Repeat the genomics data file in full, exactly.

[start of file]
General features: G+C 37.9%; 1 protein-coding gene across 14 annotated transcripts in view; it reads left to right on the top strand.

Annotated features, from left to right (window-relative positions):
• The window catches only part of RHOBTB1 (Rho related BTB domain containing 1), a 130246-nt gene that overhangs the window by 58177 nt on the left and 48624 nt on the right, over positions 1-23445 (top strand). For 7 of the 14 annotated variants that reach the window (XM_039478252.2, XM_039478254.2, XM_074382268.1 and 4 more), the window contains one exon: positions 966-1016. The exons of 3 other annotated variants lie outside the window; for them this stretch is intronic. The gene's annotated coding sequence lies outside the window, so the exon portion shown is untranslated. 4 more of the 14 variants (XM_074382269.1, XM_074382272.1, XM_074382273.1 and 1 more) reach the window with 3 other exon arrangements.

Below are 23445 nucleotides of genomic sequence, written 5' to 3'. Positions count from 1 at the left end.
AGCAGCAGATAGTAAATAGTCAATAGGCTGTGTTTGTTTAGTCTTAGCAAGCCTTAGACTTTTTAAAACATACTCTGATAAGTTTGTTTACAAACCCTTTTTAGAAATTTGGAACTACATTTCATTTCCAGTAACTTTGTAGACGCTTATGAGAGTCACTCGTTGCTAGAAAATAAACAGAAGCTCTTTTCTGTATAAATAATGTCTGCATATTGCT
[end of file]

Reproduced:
General features: G+C 37.9%; 1 protein-coding gene across 14 annotated transcripts in view; it reads left to right on the top strand.

Annotated features, from left to right (window-relative positions):
• The window catches only part of RHOBTB1 (Rho related BTB domain containing 1), a 130246-nt gene that overhangs the window by 58177 nt on the left and 48624 nt on the right, over positions 1-23445 (top strand). For 7 of the 14 annotated variants that reach the window (XM_039478252.2, XM_039478254.2, XM_074382268.1 and 4 more), the window contains one exon: positions 966-1016. The exons of 3 other annotated variants lie outside the window; for them this stretch is intronic. The gene's annotated coding sequence lies outside the window, so the exon portion shown is untranslated. 4 more of the 14 variants (XM_074382269.1, XM_074382272.1, XM_074382273.1 and 1 more) reach the window with 3 other exon arrangements.

Below are 23445 nucleotides of genomic sequence, written 5' to 3'. Positions count from 1 at the left end.
AGCAGCAGATAGTAAATAGTCAATAGGCTGTGTTTGTTTAGTCTTAGCAAGCCTTAGACTTTTTAAAACATACTCTGATAAGTTTGTTTACAAACCCTTTTTAGAAATTTGGAACTACATTTCATTTCCAGTAACTTTGTAGACGCTTATGAGAGTCACTCGTTGCTAGAAAATAAACAGAAGCTCTTTTCTGTATAAATAATGTCTGCATATTGCT